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After an intense few years in the housing market characterized by bidding wars and sky-high prices, dynamics have gradually begun to change. Mortgage interest rates remain stubbornly high, and as a result, more than a few potential buyers have been sidelined. That reduced demand, in turn, causes prices to decline.
So what does all this mean for still-hopeful homebuyers? Is now a good time to buy a house? Let’s explore.
Is it a good time to buy a house?
Buying a home is a big investment and an extremely personal decision. In general, the time when it makes the most sense to take the plunge is whenever you’re financially prepared to do so. Simply wanting a house isn’t necessarily the best reason to buy one.
Some questions to consider include: Is your credit score in good shape? Do you have a healthy down payment fund, as well as a savings cushion for possible emergencies? How about a stable lifestyle and job security? If you answered yes for all those items, then buying a home may be the right move right now.
For at least some Americans however, the outlook is uncertain. March’s Fannie Mae Home Purchase Sentiment Index revealed that 21 percent of consumers surveyed were concerned about losing their job in the next 12 months. An overwhelming 79 percent felt that now is a bad time to buy a home.
The current inflation environment is also an important consideration. While having a fixed monthly mortgage offers some degree of protection against the rising cost of living, there are still other homeownership expenses to be mindful of in the current economy. “Many of the ongoing costs of homeownership are still subject to inflationary pressures: maintenance, repairs, upgrades, property taxes and insurance to name a few,” says Greg McBride, CFA, Bankrate’s chief financial analyst.
Housing supply and inventory
Even with the market cooling and home prices declining, don’t automatically expect to get a bargain. Housing inventory continues to be quite limited, which keeps sellers in the driver’s seat — and prevents prices from falling too far. February data from the National Association of Realtors shows just a 2.6-month supply of existing homes for sale. Generally, a five- to six-month supply is required for a balanced market. Making matters more challenging, would-be sellers are not likely to list homes at a time when mortgage rates are 6 percent or more.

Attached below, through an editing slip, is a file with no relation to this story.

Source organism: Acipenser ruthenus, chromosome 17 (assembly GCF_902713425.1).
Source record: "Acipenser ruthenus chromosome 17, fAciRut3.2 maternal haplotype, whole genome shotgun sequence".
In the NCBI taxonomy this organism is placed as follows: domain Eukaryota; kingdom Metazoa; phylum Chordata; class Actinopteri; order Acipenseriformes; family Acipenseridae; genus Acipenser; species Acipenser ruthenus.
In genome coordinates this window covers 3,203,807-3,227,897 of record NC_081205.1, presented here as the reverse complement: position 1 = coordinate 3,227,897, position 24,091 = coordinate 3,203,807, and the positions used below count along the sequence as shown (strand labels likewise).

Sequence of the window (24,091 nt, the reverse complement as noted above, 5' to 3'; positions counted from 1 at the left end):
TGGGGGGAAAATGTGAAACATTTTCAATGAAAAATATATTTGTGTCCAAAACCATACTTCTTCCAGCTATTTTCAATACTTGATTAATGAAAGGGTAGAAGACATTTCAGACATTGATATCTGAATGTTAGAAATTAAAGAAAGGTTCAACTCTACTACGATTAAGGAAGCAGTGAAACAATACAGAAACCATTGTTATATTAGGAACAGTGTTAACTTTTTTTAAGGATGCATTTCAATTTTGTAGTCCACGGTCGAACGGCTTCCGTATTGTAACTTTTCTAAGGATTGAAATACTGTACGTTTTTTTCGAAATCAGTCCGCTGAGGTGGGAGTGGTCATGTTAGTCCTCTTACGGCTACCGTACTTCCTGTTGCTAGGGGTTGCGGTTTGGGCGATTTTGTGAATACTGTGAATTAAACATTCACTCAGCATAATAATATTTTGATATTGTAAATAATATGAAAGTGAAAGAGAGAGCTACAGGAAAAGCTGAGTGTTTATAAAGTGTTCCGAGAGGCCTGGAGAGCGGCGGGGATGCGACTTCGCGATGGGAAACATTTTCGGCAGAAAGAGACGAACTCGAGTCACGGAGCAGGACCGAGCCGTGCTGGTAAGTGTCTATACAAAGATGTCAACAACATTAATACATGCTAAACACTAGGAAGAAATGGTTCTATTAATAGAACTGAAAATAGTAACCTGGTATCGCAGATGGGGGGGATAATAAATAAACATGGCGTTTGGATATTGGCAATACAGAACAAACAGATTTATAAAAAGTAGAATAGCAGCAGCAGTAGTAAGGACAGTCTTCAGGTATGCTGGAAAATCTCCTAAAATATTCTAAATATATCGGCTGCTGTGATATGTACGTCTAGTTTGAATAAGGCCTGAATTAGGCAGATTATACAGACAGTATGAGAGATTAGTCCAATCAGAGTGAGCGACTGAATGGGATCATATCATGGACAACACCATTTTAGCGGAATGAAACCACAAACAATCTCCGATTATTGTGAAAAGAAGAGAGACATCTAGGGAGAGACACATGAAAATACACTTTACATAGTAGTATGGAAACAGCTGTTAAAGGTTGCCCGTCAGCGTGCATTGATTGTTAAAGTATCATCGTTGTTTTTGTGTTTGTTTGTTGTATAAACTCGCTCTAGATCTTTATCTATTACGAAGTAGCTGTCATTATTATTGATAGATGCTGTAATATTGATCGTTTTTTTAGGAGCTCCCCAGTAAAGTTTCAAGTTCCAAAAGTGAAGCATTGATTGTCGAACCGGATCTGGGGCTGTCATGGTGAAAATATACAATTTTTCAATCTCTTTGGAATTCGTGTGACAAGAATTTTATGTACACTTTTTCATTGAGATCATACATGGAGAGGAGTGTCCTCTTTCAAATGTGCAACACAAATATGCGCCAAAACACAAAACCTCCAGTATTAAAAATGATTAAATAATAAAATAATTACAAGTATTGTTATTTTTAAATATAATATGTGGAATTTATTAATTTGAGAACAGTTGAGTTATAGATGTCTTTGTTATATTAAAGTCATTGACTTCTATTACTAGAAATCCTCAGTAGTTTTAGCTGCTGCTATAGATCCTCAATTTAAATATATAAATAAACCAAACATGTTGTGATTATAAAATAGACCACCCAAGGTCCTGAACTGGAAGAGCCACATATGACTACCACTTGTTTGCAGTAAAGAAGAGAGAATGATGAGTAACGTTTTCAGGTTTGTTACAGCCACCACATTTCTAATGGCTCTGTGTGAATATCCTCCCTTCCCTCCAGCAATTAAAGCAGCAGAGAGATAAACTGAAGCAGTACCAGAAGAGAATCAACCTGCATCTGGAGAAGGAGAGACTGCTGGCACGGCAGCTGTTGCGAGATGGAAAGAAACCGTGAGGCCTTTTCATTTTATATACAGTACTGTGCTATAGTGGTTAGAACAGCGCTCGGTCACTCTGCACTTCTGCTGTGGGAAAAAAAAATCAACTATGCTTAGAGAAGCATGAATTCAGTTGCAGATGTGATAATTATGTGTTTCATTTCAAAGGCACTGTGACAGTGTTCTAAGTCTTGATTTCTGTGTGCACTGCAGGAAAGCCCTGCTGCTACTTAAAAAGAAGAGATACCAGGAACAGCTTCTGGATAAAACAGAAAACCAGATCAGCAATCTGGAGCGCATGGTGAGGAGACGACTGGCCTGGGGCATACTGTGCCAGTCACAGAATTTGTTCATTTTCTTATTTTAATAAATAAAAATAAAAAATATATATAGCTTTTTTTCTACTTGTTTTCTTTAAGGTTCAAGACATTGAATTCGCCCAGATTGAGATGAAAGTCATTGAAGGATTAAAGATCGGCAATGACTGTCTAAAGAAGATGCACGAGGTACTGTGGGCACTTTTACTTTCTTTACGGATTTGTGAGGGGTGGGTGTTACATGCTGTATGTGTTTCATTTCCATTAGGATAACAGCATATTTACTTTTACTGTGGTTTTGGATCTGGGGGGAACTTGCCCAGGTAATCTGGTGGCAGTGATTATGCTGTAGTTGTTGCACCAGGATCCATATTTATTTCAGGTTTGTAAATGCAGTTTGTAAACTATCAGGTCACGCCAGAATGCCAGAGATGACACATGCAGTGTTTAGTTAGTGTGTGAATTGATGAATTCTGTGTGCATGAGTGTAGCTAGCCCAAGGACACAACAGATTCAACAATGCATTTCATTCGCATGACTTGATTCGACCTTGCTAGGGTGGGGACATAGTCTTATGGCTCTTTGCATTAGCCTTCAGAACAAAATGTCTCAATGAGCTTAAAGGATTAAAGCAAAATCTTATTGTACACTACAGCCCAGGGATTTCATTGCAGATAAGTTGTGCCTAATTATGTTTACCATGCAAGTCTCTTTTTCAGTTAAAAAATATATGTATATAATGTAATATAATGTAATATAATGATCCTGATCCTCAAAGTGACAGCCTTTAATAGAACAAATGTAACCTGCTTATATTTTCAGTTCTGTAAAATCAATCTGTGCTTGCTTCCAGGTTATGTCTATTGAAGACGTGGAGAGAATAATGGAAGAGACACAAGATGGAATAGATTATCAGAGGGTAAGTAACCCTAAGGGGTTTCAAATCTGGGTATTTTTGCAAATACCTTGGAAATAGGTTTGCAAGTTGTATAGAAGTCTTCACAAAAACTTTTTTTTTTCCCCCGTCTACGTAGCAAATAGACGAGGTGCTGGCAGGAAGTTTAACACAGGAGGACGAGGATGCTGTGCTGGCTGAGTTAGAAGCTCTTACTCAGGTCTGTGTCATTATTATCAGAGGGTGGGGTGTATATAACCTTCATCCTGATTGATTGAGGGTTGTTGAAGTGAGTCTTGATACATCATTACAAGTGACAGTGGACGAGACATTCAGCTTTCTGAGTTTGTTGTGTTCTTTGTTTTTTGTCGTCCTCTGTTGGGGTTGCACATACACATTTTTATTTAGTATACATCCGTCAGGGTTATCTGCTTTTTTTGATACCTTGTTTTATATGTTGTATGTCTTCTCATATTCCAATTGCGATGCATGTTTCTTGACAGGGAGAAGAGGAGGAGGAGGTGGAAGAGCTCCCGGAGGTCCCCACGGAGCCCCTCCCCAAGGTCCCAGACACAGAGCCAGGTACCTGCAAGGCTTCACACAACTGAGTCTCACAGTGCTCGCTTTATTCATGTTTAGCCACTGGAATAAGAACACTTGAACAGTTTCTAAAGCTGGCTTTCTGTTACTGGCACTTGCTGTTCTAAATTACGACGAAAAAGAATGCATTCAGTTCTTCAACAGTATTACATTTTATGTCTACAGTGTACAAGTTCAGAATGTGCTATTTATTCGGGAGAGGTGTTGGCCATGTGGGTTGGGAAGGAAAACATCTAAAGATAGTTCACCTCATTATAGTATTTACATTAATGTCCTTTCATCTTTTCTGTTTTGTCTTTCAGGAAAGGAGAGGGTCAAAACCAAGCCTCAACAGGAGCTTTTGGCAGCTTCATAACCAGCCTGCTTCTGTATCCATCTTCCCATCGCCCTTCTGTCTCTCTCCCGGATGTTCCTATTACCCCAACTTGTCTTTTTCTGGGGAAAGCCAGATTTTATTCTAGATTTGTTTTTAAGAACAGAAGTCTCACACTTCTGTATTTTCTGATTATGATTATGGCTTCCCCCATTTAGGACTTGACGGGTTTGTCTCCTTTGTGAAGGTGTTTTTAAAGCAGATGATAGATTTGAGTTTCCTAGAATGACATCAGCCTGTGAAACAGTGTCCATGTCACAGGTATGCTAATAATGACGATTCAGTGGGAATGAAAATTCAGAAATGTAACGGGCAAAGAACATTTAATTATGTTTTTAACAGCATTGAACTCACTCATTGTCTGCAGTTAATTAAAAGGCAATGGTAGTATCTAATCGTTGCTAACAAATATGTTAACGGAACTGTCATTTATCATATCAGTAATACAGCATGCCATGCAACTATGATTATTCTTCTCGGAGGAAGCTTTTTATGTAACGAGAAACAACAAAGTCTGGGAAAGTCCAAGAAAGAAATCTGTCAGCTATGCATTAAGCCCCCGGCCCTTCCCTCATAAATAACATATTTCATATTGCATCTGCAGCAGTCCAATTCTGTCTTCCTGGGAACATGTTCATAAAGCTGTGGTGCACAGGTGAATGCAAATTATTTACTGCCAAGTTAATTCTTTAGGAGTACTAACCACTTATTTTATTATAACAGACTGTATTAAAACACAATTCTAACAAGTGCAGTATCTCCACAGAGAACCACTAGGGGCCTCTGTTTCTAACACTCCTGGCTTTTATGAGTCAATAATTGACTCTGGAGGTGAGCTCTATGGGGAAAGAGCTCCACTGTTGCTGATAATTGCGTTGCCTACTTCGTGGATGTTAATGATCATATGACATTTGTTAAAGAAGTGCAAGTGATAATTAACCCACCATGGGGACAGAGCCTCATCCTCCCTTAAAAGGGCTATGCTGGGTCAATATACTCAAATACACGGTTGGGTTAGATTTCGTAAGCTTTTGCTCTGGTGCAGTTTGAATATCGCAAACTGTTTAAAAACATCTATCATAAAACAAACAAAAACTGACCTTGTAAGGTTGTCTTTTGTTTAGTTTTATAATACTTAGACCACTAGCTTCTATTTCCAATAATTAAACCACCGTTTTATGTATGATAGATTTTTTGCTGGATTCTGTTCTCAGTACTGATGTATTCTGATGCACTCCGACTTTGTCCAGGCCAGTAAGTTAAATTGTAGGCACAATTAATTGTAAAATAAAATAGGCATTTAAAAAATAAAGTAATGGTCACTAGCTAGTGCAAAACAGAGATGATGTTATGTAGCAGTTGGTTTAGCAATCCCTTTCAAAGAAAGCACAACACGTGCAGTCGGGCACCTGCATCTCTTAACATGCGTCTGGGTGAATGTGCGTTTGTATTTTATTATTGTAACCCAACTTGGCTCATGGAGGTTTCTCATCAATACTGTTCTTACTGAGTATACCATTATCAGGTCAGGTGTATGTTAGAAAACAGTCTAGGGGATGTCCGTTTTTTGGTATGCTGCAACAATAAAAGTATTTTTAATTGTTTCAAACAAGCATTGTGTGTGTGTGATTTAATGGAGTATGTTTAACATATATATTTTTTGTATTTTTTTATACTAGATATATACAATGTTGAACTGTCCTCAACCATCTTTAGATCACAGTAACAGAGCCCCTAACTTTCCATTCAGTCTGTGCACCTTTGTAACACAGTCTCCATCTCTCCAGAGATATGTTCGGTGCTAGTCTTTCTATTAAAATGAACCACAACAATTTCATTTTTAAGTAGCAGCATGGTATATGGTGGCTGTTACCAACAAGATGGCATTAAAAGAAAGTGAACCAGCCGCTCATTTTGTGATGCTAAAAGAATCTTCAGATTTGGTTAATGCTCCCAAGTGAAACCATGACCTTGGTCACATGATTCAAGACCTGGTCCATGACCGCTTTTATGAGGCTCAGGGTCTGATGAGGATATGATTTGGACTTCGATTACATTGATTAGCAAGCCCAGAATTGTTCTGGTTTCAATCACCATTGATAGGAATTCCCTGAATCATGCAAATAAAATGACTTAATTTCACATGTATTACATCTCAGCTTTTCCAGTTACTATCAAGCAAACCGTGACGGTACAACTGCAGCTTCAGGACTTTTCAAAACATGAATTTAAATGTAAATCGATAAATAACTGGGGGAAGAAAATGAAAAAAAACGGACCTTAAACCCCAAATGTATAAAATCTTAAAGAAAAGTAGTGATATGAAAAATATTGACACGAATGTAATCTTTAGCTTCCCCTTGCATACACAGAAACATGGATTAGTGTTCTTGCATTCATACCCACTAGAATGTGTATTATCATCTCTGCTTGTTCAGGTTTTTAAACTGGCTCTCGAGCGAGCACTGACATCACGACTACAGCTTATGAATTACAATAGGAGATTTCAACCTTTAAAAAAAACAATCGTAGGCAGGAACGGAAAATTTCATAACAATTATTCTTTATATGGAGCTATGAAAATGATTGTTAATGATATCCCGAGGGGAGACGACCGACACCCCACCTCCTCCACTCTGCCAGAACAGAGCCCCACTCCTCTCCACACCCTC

A lack of new-construction housing exacerbates the problem further, with market confidence among homebuilders low per the National Association of Home Builders/Wells Fargo Housing Market Index. And renters aren’t faring much better right now, as Zillow’s March 2023 Rental Market Report shows asking rents across the country averaging 6 percent higher than they were a year ago. The typical rent is currently just under $2,000, per the report, though rent prices can vary considerably from market to market.
Is it wise to buy right now?
Of course, there are pros and cons to purchasing a home in this uncertain economic climate. There are a lot of expenses associated with buying a home, including a hefty down payment, closing costs and more, and many people will not want to tie up their money with a possible recession looming. But if you have your reasons — such as a need to upsize, downsize or relocate for a job — then 2023 isn’t necessarily a bad time to be house-hunting.
This year is better than last year because the housing market has cooled.— Greg McBride, Bankrate Chief Financial Analyst
If your finances are in good shape, things may actually be looking better for homebuyers in 2023 than in the recent past. “This year is better than last year because the housing market has cooled, you’re not competing with lots of offers above asking price and you can take the time necessary to do proper due diligence,” says McBride.
But if you’re not as financially secure as you’d like to be — for example, if you’re in the process of paying off high-cost credit card debt or student loans, or if you could really benefit from a bit more time to build up your savings cushion and increase your credit score — then waiting until you’re on better financial footing may be a wiser strategy.
Buying a home is one of the most significant financial transactions most people ever make. It’s a decision that requires a great deal of planning, no matter what the broader market environment is. Review your finances carefully and ensure you’re on solid ground. Check your credit score, review savings balances and debt accounts. It’s also important to consider your employment situation and long-term goals.
If you’re ready to become a homeowner, start by getting preapproved for a mortgage. This will help you wrap your head around what your budget should look like. Then, find a local real estate agent who can help you navigate the current real estate market in your area. Ask friends, relatives or coworkers for referrals, and be sure to check online reviews from previous customers for the agents you’re considering.
Should you buy now or wait? The answer to this question depends on your personal finances and circumstances. If you’re not financially stable, or if you fear a recession might affect your job security, now is likely not the time for a significant purchase. However, if you have good credit and can afford a down payment and other costs, buying now means you can start building equity immediately and may even avoid future mortgage rate increases.
That depends. Real estate does tend to appreciate in value over time, but it’s not a sure thing. If you’re financially stable and you’re reasonably certain you’re going to stay put for a while, then buying a home can be a good way to build wealth. But it’s not worth it if the purchase will make you house-poor or stretch you too thin to comfortably afford other essentials. Bankrate’s affordability calculator can help you figure out how much house you can afford.